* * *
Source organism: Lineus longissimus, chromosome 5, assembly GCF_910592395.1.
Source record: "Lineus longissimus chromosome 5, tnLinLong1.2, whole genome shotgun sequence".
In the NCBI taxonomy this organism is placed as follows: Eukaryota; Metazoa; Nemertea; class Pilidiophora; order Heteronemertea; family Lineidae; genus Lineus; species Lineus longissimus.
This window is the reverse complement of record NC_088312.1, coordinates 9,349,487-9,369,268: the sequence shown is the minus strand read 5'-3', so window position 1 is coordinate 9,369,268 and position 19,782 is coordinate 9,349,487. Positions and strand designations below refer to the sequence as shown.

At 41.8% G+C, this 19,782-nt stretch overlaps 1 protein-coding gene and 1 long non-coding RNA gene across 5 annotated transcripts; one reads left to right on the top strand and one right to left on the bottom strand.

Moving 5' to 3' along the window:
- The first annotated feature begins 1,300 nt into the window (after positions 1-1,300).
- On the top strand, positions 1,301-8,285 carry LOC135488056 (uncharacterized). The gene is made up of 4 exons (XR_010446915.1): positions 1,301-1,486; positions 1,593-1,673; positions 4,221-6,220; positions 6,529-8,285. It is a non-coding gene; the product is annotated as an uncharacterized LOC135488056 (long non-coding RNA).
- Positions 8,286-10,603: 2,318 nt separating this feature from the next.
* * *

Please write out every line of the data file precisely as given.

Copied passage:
Source organism: Lineus longissimus, chromosome 5, assembly GCF_910592395.1.
Source record: "Lineus longissimus chromosome 5, tnLinLong1.2, whole genome shotgun sequence".
In the NCBI taxonomy this organism is placed as follows: Eukaryota; Metazoa; Nemertea; class Pilidiophora; order Heteronemertea; family Lineidae; genus Lineus; species Lineus longissimus.
This window is the reverse complement of record NC_088312.1, coordinates 9,349,487-9,369,268: the sequence shown is the minus strand read 5'-3', so window position 1 is coordinate 9,369,268 and position 19,782 is coordinate 9,349,487. Positions and strand designations below refer to the sequence as shown.

At 41.8% G+C, this 19,782-nt stretch overlaps 1 protein-coding gene and 1 long non-coding RNA gene across 5 annotated transcripts; one reads left to right on the top strand and one right to left on the bottom strand.

Moving 5' to 3' along the window:
- The first annotated feature begins 1,300 nt into the window (after positions 1-1,300).
- On the top strand, positions 1,301-8,285 carry LOC135488056 (uncharacterized). The gene is made up of 4 exons (XR_010446915.1): positions 1,301-1,486; positions 1,593-1,673; positions 4,221-6,220; positions 6,529-8,285. It is a non-coding gene; the product is annotated as an uncharacterized LOC135488056 (long non-coding RNA).
- Positions 8,286-10,603: 2,318 nt separating this feature from the next.